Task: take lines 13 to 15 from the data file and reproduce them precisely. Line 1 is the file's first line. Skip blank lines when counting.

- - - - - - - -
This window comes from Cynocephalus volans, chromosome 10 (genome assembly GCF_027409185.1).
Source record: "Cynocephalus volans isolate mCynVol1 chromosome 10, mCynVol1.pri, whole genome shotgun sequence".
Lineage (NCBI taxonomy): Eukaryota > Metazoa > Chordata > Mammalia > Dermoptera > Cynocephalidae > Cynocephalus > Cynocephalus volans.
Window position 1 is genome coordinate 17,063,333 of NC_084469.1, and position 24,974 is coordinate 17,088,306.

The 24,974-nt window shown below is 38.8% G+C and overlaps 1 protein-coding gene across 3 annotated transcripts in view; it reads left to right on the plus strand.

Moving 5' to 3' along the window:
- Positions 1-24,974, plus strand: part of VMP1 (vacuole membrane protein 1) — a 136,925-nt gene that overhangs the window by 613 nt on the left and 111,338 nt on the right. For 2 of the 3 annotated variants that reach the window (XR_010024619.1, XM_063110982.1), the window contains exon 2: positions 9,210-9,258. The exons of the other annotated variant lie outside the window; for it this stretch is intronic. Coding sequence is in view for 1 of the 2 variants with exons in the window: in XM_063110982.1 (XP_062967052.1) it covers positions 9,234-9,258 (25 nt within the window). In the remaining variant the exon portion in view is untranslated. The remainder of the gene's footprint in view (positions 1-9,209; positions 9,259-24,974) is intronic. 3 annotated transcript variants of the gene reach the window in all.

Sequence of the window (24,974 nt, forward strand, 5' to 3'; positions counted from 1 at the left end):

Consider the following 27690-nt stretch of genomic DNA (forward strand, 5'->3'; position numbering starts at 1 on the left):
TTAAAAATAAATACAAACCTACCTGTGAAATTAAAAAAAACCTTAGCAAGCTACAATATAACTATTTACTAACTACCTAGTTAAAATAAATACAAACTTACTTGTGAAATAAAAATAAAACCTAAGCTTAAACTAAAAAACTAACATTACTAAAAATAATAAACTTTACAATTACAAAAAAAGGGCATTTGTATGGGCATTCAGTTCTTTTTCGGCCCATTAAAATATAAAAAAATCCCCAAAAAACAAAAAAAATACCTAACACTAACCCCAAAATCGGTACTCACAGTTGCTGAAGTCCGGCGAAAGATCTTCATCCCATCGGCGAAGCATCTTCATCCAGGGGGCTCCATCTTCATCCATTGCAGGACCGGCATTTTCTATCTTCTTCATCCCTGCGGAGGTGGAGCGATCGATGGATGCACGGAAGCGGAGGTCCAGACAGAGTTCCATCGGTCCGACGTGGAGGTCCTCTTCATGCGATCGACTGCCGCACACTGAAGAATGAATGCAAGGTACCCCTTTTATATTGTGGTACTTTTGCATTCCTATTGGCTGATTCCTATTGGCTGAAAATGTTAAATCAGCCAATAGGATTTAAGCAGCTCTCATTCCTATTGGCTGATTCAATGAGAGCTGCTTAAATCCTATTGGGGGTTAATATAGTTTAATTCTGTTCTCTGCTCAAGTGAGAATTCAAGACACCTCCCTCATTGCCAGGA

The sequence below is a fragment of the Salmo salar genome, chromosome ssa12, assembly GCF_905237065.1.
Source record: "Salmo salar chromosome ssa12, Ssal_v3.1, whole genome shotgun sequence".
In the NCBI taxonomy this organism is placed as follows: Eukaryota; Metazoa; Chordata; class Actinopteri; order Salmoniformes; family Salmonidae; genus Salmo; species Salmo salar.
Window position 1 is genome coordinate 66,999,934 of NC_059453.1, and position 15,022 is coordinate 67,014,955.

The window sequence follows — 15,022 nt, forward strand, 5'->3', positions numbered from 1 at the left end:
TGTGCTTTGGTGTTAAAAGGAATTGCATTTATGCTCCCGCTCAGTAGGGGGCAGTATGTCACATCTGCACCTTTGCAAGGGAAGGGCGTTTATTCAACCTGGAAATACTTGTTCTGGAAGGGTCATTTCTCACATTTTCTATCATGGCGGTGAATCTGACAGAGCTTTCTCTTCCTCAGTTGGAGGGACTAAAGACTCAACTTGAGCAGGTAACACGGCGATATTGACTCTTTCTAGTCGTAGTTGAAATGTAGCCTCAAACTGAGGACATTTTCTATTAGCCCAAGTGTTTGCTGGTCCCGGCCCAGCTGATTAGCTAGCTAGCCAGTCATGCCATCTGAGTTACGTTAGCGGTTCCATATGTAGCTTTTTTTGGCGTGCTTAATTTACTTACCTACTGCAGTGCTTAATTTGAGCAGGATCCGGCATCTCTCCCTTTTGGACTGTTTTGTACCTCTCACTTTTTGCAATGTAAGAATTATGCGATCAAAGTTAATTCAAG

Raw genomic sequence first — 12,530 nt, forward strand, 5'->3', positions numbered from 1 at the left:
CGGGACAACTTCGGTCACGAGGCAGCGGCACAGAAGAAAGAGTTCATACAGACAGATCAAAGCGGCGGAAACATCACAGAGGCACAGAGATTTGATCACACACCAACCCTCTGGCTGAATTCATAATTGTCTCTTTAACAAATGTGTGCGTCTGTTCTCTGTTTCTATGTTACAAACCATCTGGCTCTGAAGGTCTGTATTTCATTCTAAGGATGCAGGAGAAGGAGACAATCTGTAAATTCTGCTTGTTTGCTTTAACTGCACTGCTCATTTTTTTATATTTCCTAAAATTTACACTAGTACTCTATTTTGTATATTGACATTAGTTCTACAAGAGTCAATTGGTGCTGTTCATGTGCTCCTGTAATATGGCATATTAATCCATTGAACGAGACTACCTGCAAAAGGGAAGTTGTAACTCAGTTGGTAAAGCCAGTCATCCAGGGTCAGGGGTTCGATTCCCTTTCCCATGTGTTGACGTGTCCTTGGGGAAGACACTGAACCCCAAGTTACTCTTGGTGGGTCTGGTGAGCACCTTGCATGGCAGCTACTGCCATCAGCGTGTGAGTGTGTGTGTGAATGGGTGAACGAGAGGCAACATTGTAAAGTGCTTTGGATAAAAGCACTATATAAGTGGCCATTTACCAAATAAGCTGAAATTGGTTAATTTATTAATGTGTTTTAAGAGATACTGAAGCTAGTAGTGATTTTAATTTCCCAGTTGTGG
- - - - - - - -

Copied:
In the NCBI taxonomy this organism is placed as follows: Eukaryota; Metazoa; Chordata; class Actinopteri; order Salmoniformes; family Salmonidae; genus Salmo; species Salmo salar.
Window position 1 is genome coordinate 66,999,934 of NC_059453.1, and position 15,022 is coordinate 67,014,955.

The window sequence follows — 15,022 nt, forward strand, 5'->3', positions numbered from 1 at the left end: